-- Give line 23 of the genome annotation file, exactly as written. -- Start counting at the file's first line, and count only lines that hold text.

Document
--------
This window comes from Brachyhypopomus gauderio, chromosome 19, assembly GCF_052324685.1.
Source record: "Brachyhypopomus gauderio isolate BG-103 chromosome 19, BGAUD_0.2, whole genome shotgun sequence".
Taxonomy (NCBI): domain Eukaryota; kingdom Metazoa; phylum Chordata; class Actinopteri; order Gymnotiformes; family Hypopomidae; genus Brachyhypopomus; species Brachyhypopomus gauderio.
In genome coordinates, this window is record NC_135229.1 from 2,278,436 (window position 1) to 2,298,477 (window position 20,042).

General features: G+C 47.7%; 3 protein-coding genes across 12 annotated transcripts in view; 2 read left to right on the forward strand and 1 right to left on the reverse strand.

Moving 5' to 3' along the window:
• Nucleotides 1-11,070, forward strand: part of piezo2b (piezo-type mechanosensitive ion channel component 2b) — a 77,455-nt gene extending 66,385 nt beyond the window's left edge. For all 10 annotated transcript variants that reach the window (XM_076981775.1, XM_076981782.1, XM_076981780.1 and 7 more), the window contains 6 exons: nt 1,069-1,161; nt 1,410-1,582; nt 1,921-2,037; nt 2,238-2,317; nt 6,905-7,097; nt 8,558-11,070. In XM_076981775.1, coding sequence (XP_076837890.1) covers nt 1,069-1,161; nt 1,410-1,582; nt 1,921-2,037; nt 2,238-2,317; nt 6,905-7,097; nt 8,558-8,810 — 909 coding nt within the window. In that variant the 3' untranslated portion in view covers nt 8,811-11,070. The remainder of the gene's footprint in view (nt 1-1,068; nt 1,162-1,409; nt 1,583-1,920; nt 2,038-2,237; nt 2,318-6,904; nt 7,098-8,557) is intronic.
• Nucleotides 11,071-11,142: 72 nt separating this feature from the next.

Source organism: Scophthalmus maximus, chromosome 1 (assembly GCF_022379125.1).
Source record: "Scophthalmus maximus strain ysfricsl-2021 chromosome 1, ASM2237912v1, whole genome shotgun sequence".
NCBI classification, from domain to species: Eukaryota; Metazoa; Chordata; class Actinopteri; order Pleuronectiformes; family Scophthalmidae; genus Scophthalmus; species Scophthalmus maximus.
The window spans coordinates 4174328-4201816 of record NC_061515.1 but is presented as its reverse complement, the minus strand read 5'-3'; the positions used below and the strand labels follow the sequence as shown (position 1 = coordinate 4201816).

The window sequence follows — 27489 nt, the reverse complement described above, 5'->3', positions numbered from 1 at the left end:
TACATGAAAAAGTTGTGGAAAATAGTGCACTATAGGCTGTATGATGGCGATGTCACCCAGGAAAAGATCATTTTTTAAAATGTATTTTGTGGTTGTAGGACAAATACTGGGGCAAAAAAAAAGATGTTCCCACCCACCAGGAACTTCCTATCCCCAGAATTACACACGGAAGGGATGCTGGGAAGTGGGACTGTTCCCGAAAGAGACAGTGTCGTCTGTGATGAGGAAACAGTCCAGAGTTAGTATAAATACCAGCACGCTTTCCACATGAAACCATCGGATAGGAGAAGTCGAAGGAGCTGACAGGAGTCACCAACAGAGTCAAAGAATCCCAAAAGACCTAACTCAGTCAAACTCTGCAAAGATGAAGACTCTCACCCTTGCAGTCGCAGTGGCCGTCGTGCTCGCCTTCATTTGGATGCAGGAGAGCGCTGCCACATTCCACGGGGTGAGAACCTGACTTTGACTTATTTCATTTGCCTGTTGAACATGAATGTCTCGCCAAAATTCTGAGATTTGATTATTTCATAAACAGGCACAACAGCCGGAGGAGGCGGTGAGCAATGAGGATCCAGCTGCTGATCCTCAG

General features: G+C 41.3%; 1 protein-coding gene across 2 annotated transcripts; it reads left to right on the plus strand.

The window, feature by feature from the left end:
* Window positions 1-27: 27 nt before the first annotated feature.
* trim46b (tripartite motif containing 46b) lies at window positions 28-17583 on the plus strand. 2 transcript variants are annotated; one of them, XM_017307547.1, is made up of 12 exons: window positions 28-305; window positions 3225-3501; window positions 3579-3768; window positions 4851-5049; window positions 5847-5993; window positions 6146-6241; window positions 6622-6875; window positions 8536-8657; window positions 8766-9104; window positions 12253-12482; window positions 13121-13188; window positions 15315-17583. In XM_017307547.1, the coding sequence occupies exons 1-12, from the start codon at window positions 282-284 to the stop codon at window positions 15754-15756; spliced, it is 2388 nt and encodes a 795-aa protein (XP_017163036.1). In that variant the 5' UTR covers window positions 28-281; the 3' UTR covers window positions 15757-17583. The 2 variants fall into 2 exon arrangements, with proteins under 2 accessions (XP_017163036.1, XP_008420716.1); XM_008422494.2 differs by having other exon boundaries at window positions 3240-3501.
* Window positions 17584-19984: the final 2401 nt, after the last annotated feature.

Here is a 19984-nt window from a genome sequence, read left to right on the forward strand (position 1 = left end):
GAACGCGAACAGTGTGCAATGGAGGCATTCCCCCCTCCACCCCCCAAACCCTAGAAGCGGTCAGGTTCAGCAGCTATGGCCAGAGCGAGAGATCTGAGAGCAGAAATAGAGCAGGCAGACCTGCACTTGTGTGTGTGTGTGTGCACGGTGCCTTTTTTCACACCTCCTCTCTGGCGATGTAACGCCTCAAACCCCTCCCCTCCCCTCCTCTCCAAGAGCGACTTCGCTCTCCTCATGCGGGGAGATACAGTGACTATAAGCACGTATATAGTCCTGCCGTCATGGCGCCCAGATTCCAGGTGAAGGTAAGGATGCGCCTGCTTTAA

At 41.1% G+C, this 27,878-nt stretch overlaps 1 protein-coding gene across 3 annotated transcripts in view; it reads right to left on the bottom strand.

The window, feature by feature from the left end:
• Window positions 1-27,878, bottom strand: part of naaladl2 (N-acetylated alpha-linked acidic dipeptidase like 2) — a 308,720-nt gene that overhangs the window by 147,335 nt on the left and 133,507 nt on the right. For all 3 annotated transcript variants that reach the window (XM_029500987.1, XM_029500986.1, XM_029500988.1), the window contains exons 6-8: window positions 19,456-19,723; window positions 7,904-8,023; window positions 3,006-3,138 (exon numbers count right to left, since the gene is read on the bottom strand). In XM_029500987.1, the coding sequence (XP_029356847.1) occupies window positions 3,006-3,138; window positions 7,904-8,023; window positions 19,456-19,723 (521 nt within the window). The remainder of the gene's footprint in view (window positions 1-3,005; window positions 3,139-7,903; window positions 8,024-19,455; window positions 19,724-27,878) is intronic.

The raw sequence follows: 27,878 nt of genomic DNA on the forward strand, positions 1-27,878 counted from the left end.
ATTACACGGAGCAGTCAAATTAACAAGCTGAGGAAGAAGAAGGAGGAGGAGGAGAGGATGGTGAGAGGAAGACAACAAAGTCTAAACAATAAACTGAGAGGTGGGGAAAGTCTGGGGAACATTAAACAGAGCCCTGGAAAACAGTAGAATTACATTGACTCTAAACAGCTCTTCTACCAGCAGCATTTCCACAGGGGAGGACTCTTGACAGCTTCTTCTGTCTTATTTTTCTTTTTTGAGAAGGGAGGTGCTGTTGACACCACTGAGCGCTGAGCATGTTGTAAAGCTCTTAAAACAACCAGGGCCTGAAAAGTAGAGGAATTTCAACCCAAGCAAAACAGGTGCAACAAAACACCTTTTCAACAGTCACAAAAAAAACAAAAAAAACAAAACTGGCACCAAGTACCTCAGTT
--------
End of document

The window, feature by feature from the left end: